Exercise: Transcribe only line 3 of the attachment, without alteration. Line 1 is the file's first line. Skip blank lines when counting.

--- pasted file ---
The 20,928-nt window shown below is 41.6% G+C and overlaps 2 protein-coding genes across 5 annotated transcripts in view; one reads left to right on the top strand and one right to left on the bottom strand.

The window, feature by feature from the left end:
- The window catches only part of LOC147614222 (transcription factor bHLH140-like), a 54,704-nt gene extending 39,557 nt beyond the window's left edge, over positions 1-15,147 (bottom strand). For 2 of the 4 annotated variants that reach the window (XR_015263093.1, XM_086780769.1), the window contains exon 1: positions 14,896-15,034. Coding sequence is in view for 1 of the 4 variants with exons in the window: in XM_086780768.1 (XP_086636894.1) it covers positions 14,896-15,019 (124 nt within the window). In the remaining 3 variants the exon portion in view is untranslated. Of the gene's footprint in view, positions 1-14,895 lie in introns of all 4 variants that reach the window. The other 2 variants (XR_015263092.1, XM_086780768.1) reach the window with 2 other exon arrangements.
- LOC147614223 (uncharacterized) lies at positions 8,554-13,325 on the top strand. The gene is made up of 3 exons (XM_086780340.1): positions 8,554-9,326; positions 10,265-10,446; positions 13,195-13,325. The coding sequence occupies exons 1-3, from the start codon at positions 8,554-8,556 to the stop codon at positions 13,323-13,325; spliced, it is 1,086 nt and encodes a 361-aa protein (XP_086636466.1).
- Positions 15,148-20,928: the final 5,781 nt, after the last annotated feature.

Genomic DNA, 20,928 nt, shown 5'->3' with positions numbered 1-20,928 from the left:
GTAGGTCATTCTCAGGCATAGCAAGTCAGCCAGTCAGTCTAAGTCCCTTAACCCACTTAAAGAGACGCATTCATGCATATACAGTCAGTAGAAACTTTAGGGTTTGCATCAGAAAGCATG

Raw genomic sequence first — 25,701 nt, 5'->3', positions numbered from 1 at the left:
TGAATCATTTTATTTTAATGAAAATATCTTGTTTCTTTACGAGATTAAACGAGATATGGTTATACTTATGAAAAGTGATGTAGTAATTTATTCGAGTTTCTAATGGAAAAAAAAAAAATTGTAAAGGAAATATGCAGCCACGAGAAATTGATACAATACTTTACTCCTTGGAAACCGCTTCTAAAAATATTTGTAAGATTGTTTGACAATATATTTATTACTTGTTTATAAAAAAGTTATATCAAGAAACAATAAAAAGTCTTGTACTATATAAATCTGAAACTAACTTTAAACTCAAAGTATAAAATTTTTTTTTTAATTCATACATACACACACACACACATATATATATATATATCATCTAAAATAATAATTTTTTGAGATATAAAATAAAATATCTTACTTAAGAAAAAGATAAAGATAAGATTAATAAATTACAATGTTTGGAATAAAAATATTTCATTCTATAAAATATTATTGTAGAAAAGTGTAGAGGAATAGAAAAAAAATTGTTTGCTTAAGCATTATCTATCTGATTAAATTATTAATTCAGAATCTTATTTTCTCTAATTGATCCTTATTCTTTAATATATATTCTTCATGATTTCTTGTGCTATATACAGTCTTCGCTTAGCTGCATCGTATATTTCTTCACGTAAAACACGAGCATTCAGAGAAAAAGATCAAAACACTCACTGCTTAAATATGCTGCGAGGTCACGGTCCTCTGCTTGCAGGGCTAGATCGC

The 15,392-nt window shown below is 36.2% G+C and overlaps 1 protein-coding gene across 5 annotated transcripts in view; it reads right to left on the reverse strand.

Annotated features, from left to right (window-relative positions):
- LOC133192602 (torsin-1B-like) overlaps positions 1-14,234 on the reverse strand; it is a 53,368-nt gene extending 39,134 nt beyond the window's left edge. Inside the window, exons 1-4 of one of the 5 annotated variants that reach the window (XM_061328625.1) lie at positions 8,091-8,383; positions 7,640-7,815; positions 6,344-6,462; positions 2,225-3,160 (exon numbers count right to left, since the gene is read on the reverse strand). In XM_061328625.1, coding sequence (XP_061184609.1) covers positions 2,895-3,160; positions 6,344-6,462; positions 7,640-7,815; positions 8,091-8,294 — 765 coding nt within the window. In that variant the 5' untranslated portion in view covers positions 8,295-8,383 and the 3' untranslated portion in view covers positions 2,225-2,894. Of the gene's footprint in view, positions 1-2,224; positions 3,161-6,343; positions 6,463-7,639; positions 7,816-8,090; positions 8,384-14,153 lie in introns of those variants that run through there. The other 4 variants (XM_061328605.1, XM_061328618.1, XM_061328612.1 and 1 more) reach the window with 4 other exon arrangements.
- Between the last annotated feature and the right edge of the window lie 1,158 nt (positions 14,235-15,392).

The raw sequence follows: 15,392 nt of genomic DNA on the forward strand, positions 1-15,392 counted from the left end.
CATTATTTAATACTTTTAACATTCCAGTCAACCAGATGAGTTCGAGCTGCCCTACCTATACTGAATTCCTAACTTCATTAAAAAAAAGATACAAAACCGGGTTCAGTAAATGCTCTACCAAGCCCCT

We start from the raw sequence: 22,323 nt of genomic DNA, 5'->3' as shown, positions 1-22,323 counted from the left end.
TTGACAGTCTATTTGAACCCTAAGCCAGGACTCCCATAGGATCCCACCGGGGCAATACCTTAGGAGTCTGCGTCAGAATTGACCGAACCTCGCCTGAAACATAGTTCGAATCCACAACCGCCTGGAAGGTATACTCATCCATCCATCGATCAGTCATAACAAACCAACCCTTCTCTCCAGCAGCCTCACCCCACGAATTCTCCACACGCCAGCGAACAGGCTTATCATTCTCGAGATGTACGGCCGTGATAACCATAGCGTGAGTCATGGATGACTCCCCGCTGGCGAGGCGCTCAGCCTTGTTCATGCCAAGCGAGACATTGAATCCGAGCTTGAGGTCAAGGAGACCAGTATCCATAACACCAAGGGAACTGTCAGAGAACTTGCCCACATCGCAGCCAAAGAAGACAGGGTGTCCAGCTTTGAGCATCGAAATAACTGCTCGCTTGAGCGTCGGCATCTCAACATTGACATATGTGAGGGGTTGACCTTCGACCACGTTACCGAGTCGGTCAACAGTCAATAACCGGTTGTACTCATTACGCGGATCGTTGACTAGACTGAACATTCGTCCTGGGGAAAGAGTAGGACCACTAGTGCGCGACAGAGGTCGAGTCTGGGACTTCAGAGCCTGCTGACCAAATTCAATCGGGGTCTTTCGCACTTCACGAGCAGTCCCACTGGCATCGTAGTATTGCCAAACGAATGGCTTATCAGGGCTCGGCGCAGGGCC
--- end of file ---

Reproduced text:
- The window catches only part of LOC147614222 (transcription factor bHLH140-like), a 54,704-nt gene extending 39,557 nt beyond the window's left edge, over positions 1-15,147 (bottom strand). For 2 of the 4 annotated variants that reach the window (XR_015263093.1, XM_086780769.1), the window contains exon 1: positions 14,896-15,034. Coding sequence is in view for 1 of the 4 variants with exons in the window: in XM_086780768.1 (XP_086636894.1) it covers positions 14,896-15,019 (124 nt within the window). In the remaining 3 variants the exon portion in view is untranslated. Of the gene's footprint in view, positions 1-14,895 lie in introns of all 4 variants that reach the window. The other 2 variants (XR_015263092.1, XM_086780768.1) reach the window with 2 other exon arrangements.